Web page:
Although consulting is only a part of my professional
wedding services, each week I receive numerous questions about this newly
popular career. Because it is increasingly time-consuming to reply to
all of these inquiries privately, I am posting the following information
for easy access to anyone interested in this career. I also recommend you refer to the Myth
vs. Reality pages at Review.com on the subject
What does a wedding consultant/planner/coordinator
There is no specific job description, because the service can be SO free-form
and inclusive-- or it can be limited to quite narrow duties.
In the 1980's, a wedding coordinator handled mostly the "booking"
of professionals-- venues, caterers, florists, musicians, etc. Over the
years, it seems that many of the most successful "consultants"
have included other services or duties to their repertoire. Style, coordination
and etiquette advice, custom decorating, and wedding day assistance are
among the most common. Combining consulting with another wedding-related
business, like floral arranging, retail sales (gowns, accessories, invitations,
etc.), photography or catering, makes your involvement more intense and
However, each consultant has their own strengths and specialties and
preferred mode/style of business. To be successful, you will have to find
your own strengths and tailor your business to make the most of them.
For myself, I help brides with a variety of subjects, decisions and concerns--
- ~ selecting, or designing and fitting, bridal attire and accessories
- ~ choosing wedding color(s) and mood
- ~ selecting and/or arranging flowers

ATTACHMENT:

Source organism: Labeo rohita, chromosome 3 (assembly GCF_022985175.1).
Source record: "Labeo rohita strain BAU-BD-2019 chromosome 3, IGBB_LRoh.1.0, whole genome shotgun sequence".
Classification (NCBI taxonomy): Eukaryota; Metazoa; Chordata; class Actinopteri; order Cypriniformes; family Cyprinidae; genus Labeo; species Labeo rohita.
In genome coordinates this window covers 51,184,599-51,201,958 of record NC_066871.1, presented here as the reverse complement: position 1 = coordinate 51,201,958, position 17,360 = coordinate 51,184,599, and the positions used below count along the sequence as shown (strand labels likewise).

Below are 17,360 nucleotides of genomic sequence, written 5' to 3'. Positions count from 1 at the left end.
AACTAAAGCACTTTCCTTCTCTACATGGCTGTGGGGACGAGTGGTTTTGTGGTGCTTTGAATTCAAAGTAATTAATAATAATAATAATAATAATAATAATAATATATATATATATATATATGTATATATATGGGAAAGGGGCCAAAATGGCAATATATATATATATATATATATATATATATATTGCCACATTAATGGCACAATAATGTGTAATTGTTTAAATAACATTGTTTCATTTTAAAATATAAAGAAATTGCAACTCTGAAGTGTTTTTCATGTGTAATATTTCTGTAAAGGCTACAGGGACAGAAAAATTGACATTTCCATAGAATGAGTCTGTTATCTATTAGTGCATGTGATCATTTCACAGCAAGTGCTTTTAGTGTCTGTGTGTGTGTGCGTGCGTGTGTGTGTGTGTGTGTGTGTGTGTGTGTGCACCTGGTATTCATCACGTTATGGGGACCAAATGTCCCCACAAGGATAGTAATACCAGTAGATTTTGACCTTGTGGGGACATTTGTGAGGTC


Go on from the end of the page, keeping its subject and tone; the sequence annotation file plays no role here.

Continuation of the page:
- ~ selecting appropriate music for different parts of the wedding
- ~ selecting invitations/decorations/refreshments
- ~ deciding on the timing and schedule for the ceremony/reception
- ~ calming bridal stresses
- ~ providing help with tradition and etiquette
- ~ and much more.
Consulting fees depend a lot
on both talents and services, and the local market, so it is hard to quote
I would say that most people who work as consultants *only* (not with
another talent/service like retail, design, catering, etc.) are making fairly
little. The low end of the fee spectrum, although I have never seen a survey
of this, would probably be about $15/hour, and fees would go up from there
to the "Hollywood"- style wedding stylists who are getting rich.
However, I would guess most wedding consultants/planners/coordinators are
MUCH closer to the bottom end than the top.
There is no typical week in this
profession. Hours for wedding planners/consultants vary tremendously, depending
on current work load, season, day of the week, etc. At some times, you might
be working 14-16 hours a day, if you have more than one client and/or are
handling creative projects for clients as well as general booking, planning
and organizing. At others, you may have only a few hours of work, or none
at all. It can be very much a "feast or famine" career.
You should be prepared to work evenings and weekends, because often that's
when clients have time to meet with you. But you will also need to have
weekday, business hours available to make calls and appointments with vendors,
etc. You also should expect to work a lot of Friday night rehearsals and
all-day Saturday weddings. Many clients, if you create a personal bond with
them, will want you with them for the actual wedding events as well as the
Skills and Talent?
This is a career for a versatile person. Every day is different, and to be successful, you have to be adaptable,
creative, responsible and self-motivated.
Important skills/traits to have include:
How does someone become
a wedding consultant?
- ~ organization
- ~ communication (by phone, in writing, and in person)
- ~ professionalism
- ~ empathy
- ~ insight
- ~ vision
- ~ style
- ~ both logical *and* creative thought
- ~ good time management skills
- ~ enthusiasm
- ~ positive attitude
- ~ and lots of energy
Bridal consulting is currently not a career that most current professionals studied in any
college or trade school to learn. Most consultants got into the business